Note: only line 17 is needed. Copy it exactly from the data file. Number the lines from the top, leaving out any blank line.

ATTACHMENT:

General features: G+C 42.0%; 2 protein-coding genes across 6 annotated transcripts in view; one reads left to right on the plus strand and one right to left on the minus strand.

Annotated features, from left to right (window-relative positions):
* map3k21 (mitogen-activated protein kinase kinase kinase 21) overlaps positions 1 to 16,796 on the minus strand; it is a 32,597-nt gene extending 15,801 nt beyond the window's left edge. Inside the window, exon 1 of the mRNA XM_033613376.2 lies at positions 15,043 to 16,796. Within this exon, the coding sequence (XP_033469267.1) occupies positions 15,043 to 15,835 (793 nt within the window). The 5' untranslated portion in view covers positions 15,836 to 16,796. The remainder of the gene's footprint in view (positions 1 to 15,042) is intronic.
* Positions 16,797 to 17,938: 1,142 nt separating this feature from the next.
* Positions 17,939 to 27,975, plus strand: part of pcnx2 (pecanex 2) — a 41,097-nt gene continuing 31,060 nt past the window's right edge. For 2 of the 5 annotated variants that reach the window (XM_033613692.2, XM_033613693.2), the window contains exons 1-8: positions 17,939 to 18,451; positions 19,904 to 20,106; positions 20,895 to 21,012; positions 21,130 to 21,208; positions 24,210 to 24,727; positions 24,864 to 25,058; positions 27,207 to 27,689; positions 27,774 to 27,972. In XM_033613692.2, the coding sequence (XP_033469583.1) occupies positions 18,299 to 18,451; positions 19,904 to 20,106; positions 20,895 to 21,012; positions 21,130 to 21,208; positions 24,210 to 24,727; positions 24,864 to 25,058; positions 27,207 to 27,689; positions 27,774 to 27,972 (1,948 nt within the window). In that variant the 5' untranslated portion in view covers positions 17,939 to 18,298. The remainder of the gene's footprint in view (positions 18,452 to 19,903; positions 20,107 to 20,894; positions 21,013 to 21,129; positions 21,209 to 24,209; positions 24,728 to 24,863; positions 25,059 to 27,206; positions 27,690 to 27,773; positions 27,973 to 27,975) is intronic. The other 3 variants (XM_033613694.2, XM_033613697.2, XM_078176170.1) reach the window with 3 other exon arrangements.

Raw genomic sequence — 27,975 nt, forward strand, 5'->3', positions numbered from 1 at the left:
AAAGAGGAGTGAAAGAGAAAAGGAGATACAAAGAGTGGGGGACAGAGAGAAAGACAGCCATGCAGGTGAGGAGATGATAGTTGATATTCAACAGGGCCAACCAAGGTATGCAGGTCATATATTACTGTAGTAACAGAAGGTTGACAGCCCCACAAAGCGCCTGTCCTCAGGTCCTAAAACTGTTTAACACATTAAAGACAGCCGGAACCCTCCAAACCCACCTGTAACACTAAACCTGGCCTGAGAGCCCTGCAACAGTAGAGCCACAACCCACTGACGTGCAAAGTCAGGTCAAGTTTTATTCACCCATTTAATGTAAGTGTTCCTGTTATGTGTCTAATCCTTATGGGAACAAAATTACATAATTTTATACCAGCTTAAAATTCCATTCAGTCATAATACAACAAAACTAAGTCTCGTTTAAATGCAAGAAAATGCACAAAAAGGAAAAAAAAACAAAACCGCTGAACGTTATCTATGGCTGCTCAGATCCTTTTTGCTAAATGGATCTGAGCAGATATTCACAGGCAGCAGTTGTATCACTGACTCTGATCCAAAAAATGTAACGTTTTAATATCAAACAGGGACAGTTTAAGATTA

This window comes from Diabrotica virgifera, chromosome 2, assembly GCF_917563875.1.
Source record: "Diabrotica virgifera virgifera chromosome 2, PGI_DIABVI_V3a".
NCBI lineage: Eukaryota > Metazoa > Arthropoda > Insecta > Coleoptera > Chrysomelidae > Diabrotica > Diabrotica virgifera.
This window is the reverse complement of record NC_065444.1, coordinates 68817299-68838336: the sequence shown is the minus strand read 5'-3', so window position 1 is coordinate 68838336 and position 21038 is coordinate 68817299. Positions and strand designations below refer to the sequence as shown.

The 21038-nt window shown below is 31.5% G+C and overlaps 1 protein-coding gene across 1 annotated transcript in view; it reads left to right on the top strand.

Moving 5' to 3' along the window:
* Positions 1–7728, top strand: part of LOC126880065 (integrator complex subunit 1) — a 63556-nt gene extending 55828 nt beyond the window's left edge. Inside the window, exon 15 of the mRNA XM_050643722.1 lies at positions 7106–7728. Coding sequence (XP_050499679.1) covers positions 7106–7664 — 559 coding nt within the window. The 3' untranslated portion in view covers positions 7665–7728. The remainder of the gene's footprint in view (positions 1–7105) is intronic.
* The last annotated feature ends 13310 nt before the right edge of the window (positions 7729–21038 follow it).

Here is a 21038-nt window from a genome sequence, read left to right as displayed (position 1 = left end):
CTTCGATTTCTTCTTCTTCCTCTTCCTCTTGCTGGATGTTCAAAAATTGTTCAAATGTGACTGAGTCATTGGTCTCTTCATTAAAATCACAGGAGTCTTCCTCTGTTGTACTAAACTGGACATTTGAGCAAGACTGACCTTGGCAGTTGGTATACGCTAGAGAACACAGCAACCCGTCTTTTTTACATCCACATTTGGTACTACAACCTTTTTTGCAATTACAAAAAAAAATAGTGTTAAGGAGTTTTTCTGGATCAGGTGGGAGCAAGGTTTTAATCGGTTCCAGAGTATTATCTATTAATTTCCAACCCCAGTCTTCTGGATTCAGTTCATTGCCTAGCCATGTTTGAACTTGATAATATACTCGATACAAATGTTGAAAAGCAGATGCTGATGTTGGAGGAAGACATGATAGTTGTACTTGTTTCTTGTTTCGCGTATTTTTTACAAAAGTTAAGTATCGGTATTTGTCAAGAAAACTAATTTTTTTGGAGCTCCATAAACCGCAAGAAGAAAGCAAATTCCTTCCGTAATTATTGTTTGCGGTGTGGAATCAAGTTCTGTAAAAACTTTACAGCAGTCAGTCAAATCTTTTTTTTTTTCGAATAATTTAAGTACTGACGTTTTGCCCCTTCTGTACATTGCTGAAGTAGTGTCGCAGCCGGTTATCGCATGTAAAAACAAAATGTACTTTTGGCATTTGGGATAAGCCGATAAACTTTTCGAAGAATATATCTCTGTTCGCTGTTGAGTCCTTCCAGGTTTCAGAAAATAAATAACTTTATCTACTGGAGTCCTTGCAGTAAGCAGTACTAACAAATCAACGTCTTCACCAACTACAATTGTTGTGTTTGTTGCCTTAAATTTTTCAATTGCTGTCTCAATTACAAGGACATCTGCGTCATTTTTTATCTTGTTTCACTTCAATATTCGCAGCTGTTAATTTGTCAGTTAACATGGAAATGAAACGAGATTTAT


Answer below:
CTTCGATTTCTTCTTCTTCCTCTTCCTCTTGCTGGATGTTCAAAAATTGTTCAAATGTGACTGAGTCATTGGTCTCTTCATTAAAATCACAGGAGTCTTCCTCTGTTGTACTAAACTGGACATTTGAGCAAGACTGACCTTGGCAGTTGGTATACGCTAGAGAACACAGCAACCCGTCTTTTTTACATCCACATTTGGTACTACAACCTTTTTTGCAATTACAAAAAAAAATAGTGTTAAGGAGTTTTTCTGGATCAGGTGGGAGCAAGGTTTTAATCGGTTCCAGAGTATTATCTATTAATTTCCAACCCCAGTCTTCTGGATTCAGTTCATTGCCTAGCCATGTTTGAACTTGATAATATACTCGATACAAATGTTGAAAAGCAGATGCTGATGTTGGAGGAAGACATGATAGTTGTACTTGTTTCTTGTTTCGCGTATTTTTTACAAAAGTTAAGTATCGGTATTTGTCAAGAAAACTAATTTTTTTGGAGCTCCATAAACCGCAAGAAGAAAGCAAATTCCTTCCGTAATTATTGTTTGCGGTGTGGAATCAAGTTCTGTAAAAACTTTACAGCAGTCAGTCAAATCTTTTTTTTTTTCGAATAATTTAAGTACTGACGTTTTGCCCCTTCTGTACATTGCTGAAGTAGTGTCGCAGCCGGTTATCGCATGTAAAAACAAAATGTACTTTTGGCATTTGGGATAAGCCGATAAACTTTTCGAAGAATATATCTCTGTTCGCTGTTGAGTCCTTCCAGGTTTCAGAAAATAAATAACTTTATCTACTGGAGTCCTTGCAGTAAGCAGTACTAACAAATCAACGTCTTCACCAACTACAATTGTTGTGTTTGTTGCCTTAAATTTTTCAATTGCTGTCTCAATTACAAGGACATCTGCGTCATTTTTTATCTTGTTTCACTTCAATATTCGCAGCTGTTAATTTGTCAGTTAACATGGAAATGAAACGAGATTTAT